The most noticeable thing this week, if you’re lucky enough to live near some, is that the the bluebells are out! We’ve got them at the Millennium Country Park (near the sewage works), over at Rectory Wood, near Marston Thrift, and probably many other places. Make sure you don’t pick them when you’re alone, however, as folklore says you will end up being controlled by a pixie until you’re rescued. Sounds totally legit!

Bluebells in the wood

If you walk in Buttons Ramsey (near Wootton/Kempston) make sure you keep an eye out for the primroses planted by our volunteers last autumn, as they’ve come out very nicely.


Credit to Carol Wallman

You’ll start seeing even more cowslips - there are hundreds over in Marston Meadow, in the Millennium Country Park and they’re nearly out in Buttons Ramsey as well.



The willow warblers have arrived from Africa so you’ll be hearing them all over the place. They look very similar to the chaff chaff, but they prefer scrubby habitat to big trees (you’ll see them in places like the callow mounds at the Millennium Country Park) and obviously have a very different song.

We should be hearing the boom of the bittern around now - we’ve got a video of one from a few years ago that shows just how impossible they are to see amongst the reeds, but if you hear the boom you’ll know it straight away - it’s pretty unmistakable! Check out the video from the RSPB below to hear it:

We heard our first nightingales this week in the Millennium Country Park and we’ve heard at least 3 singing at the time of writing - they’ve just got here, like the willow warblers, from sub saharan Africa, and will start breeding soon.

We’ve looked at the beautiful colouring of the starling before but check out this adorable video of one bathing. They’re here all year round and are currently breeding - sometimes we get a few extras in the winter.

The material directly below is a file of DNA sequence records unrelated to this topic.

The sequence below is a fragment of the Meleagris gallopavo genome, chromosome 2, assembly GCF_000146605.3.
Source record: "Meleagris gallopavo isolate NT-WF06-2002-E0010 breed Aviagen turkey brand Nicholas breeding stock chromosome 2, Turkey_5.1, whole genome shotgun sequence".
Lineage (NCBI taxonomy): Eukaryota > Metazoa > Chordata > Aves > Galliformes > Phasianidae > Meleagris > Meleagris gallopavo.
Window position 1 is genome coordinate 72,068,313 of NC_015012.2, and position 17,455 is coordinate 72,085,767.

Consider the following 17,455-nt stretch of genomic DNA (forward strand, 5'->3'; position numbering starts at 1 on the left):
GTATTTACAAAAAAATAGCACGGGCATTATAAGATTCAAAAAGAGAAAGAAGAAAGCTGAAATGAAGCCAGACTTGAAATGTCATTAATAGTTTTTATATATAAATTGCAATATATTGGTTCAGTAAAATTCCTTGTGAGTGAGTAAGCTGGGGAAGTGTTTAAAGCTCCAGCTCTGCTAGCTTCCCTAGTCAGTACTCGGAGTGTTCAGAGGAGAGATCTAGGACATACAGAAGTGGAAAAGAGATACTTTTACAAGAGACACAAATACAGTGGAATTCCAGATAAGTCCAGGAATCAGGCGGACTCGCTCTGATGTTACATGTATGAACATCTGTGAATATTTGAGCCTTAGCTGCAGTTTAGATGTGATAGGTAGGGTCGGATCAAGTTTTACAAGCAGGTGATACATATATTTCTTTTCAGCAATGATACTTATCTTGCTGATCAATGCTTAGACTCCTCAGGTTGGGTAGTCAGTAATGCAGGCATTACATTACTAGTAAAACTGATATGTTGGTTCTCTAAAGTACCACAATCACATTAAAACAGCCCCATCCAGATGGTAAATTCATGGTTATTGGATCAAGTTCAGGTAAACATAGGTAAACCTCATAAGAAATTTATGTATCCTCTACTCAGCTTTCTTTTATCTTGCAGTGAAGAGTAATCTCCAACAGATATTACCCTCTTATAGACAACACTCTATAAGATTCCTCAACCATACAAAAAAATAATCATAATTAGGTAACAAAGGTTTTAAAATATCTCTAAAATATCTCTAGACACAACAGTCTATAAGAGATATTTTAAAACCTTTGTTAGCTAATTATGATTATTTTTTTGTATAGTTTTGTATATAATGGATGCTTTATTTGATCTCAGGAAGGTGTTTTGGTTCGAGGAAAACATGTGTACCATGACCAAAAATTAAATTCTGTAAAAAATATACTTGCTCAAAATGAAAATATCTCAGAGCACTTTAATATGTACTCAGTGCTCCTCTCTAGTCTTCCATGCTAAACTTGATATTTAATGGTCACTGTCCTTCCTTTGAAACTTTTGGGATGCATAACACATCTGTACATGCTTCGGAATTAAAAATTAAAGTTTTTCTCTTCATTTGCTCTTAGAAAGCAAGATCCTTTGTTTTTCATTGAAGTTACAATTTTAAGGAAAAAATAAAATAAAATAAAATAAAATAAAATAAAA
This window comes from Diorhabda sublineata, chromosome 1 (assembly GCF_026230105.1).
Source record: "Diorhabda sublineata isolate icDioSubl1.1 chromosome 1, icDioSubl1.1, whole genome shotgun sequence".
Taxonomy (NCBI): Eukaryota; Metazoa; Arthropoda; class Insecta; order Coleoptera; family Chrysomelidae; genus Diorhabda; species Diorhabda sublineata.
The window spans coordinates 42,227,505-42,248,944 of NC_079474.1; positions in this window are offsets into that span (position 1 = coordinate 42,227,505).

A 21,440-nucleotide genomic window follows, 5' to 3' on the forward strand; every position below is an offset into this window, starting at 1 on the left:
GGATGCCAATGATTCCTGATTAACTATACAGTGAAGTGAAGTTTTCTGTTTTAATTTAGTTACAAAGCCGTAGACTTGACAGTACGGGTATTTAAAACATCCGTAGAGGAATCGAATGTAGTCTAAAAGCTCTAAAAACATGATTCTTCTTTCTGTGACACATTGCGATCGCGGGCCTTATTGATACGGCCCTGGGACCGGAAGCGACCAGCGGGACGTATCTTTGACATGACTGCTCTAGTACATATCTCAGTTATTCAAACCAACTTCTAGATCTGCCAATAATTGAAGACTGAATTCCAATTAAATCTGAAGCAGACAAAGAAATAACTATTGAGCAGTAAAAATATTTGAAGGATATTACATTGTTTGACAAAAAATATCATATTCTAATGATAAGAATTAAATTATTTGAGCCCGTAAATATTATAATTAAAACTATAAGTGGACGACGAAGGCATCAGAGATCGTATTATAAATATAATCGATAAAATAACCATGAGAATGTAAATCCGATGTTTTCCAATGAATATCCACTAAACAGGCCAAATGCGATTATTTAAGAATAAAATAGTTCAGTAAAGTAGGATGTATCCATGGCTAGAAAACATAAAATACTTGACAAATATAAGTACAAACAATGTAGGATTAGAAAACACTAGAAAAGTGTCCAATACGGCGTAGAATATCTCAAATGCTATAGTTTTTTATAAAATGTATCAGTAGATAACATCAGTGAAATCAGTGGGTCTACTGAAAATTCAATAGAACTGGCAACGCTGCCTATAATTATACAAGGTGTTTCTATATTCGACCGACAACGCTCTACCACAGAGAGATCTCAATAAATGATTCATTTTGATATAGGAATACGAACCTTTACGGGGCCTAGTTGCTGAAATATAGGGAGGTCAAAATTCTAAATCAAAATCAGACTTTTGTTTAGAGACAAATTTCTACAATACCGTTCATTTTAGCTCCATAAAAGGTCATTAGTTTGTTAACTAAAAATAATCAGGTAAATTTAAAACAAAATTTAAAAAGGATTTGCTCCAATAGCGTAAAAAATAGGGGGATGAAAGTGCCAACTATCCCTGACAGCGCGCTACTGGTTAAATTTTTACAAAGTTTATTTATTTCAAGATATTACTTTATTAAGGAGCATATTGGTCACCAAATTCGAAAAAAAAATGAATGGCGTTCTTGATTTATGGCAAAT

Animals and insects

Common lizards are around now but aren’t very easy to spot - if you look at log piles you might spot one basking, when it’s sunny.

We’ve seen more orange tip butterflies this week - this photo is an old one, but it helps you know what to look out for when they’re flitting past:

Orange tip butterfly - credit Don Morris

Credit Don Morris

You’re still likely to see chinese water deer on some of our sites - especially the Millennium Country Park. Interestingly, they’re considered a vulnerable species in their native China/North Korea as we now nearly have half of the world’s population in the UK. You can just about see the chinese water deer we've spotted recently in the Millennium Country Park below.

Photos of a bat in a hand and a chinese water deer from afar

Love them or hate them, there’s a lot of bats out right now, feeding on insects now in the warmer weather. It’s damn near impossible to get a decent photo of them so the one above is from a few years ago, when we had the bat people in doing a survey. Definitely more cute than terrifying.

Sign up and keep socially distancing

Make sure you sign up to our newsletter to hear more from us in the coming weeks about the natural happenings in the Forest and click below to let us know if you’ve seen anything on your daily walk - whether it’s on our sites or not - we’d love to hear from you! Obvious reminder - make sure you're staying 2m away from other people if you see anyone out on your daily walk!

Click here to show us what you've seen

All videos credit to Bob Hook